• Expenditures for physician and clinical services accounted for 23.5 percent of total personal health care expenditures in 2014.20
Prescription Drugs
  • Prescription drug spending is projected to grow an average of 6.7 percent per year for 2016-2025.21
  • More than 11 million antibiotic prescriptions written for children each year may be actually be unnecessary, according to a study in
  • Of 63,418 total prescribed antibiotics, 12.4 percent were prescribed over the phone, according to a study in Pharmacoepidemiology and Drug Safety.
  • Expenditures for prescription drugs accounted for 11.6 percent of the total personal health care expenditures in 2014.22
  • Medication errors cost the US over $3.5 billion annually.23

 

Notes
  1. Centers for Medicare and Medicaid Services. National Health Expenditure Projects 2015-2025. https://www.cms.gov/Research-Statistics-Data-and-Systems/Statistics-Trends-and-Reports/NationalHealthExpendData/Downloads/Proj2015.pdf.
  2. Centers for Disease Control and Prevention National Center for Health Statistics. Health, United States, 2015: In Brief. 2016. http://www.cdc.gov/nchs/hus.htm.
  3. IBM Global Business Services. “The value of analytics in healthcare.” IBM Institute for Business Value. 2012. http://www-05.ibm.com/ch/gesundheitswesen/pdf/The_value_of_analytics_in_healthcare.pdf.
  4. Commonwealth Fund. “Rising to the Challenge: The Commonwealth Fund Scorecard on Local Health System Performance, 2016 Edition.” http://www.commonwealthfund.org/publications/fund-reports/2016/jul/rising-to-the-challenge.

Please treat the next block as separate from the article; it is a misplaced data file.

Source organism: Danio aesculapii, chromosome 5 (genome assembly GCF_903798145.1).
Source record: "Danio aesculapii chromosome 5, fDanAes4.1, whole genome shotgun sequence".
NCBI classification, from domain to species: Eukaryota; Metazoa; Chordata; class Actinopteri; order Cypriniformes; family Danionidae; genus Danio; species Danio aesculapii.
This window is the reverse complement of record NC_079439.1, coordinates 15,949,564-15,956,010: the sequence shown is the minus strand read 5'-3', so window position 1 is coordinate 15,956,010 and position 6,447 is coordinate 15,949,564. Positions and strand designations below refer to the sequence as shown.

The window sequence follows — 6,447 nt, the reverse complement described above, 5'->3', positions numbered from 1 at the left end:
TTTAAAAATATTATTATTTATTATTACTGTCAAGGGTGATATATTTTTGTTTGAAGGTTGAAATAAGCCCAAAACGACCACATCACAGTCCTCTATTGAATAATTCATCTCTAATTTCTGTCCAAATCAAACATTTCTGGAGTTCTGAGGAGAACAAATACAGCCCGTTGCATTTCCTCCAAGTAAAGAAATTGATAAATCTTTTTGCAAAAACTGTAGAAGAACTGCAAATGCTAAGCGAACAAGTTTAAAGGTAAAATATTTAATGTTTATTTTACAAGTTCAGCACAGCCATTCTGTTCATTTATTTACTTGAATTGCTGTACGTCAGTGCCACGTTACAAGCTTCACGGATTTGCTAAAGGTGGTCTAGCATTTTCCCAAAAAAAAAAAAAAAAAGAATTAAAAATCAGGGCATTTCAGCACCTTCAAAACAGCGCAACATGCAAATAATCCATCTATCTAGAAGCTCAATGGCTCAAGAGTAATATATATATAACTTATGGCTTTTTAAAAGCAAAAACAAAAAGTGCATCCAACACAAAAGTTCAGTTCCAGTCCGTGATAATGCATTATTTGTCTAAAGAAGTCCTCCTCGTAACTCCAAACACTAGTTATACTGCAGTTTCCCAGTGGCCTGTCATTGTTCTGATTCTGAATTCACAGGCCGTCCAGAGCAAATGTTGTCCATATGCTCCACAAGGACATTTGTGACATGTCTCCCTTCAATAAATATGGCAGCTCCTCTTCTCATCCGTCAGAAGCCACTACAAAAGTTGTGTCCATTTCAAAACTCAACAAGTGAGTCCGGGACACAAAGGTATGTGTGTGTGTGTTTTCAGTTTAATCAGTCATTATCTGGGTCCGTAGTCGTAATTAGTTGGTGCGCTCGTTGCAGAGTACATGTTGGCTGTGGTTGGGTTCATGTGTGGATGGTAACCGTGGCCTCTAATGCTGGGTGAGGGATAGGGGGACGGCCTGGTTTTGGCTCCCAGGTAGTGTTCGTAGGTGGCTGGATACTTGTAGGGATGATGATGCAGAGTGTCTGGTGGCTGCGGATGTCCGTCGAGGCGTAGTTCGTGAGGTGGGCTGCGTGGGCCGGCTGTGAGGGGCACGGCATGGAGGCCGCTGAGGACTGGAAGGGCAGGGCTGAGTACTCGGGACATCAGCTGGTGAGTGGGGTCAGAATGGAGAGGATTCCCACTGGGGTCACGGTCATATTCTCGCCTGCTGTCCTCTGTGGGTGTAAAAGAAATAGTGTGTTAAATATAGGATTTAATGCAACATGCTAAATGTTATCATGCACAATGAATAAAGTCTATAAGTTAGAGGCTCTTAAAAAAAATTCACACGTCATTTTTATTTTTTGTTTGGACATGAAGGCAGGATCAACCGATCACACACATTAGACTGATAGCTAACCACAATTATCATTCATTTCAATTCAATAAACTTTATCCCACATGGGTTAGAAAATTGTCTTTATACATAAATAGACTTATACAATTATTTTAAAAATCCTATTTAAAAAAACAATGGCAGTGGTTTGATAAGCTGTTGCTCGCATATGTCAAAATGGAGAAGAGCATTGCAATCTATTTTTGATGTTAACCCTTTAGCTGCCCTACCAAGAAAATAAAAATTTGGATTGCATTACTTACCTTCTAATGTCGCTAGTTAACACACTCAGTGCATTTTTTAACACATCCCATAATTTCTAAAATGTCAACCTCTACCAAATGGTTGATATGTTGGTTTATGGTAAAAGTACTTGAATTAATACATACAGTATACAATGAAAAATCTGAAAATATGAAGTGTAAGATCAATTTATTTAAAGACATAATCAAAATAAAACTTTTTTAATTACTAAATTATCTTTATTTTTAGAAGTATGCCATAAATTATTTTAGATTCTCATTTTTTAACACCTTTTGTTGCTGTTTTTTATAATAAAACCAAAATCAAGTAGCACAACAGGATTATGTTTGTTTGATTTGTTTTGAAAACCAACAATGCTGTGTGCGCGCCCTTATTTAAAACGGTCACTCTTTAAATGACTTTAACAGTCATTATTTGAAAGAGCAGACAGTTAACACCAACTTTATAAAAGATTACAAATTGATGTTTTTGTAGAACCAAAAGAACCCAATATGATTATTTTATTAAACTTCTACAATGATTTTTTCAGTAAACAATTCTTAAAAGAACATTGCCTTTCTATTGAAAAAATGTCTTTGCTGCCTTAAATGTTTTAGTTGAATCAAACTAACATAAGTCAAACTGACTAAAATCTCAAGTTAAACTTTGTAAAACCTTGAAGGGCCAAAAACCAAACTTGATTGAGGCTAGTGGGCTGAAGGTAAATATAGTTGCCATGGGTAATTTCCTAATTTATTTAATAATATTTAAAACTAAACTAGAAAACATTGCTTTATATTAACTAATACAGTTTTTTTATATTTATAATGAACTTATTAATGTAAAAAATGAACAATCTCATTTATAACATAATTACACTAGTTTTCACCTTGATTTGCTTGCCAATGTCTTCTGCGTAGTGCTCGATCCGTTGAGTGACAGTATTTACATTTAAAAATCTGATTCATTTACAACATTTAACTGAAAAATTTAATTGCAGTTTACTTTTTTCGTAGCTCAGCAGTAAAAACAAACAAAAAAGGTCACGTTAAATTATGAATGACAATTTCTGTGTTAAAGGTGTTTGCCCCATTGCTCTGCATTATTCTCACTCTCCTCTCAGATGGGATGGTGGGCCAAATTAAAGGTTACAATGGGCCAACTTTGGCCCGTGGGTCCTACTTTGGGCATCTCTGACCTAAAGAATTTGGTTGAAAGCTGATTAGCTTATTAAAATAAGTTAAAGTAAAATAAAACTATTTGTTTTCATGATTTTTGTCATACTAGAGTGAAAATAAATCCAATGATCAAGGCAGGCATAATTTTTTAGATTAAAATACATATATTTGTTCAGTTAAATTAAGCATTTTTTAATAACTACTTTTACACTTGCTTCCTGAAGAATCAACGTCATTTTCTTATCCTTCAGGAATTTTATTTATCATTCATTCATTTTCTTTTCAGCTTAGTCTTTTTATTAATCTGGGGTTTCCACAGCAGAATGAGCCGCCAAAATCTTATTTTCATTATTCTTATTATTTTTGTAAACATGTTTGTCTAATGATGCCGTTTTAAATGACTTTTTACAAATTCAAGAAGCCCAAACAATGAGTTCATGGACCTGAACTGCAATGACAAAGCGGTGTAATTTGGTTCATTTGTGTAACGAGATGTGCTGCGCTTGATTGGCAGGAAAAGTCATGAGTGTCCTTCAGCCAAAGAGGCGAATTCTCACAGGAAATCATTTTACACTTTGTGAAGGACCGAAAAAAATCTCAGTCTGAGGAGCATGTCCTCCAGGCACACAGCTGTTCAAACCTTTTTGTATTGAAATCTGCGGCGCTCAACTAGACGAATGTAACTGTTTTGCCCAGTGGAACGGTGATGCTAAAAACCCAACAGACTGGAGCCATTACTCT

5. Health, United States, 2015: In Brief.
  6. Ibid.
  7. Ibid.
  8. Ibid.
  9. National Health Expenditure Projects 2015-2025.
  10. Keehan, Sean P. et al. “National Health Spending Projections Through 2020: Recovery and Reform Drive Faster Spending Growth.” Health Affairs. July 2011. http://content.healthaffairs.org/content/early/2011/07/27/hlthaff.2011.0662.full.
  11. Adams, Jim et al. “Healthcare 2015 and US health plans: New roles, new competencies.” IBM Global Business Services. 2007. http://www-935.ibm.com/services/us/gbs/bus/pdf/g510-7582-00-hc2015.pdf
  12. Ibid.
  13. Ibid.
  14. National Health Expenditure Projects 2015-2025.
  15. “National Health Spending Projections Through 2020: Recovery and Reform Drive Faster Spending Growth.”
  16. Ibid.
  17. Barnet, Shannon. “100 healthcare statistics to know.” Becker’s Hospital Review. October 17, 2014. http://www.beckershospitalreview.com/hospital-management-administration/100-healthcare-statistics-to-know.html.
  18. Centers for Disease Control and Prevention National Center for Health Statistics. Ambulatory Care Use and Physician office visits. Summary Health Statistics Table 2014. http://www.cdc.gov/nchs/fastats/physician-visits.htm.
  19. “100 healthcare statistics to know.”
  20. Health, United States, 2015: In Brief.
  21. National Health Expenditure Projects 2015-2025.
  22. Health, United States, 2015: In Brief. http://www.cdc.gov/nchs/hus.htm
  23. “Healthcare 2015 and US health plans: New roles, new competencies.”

 

Lou Ann Wiedemann (lou-ann.wiedemann@ahima.org) is vice president, HIM practice excellence at AHIMA.

1 Comment

  1. Very interesting statistics. Thanks for the blog post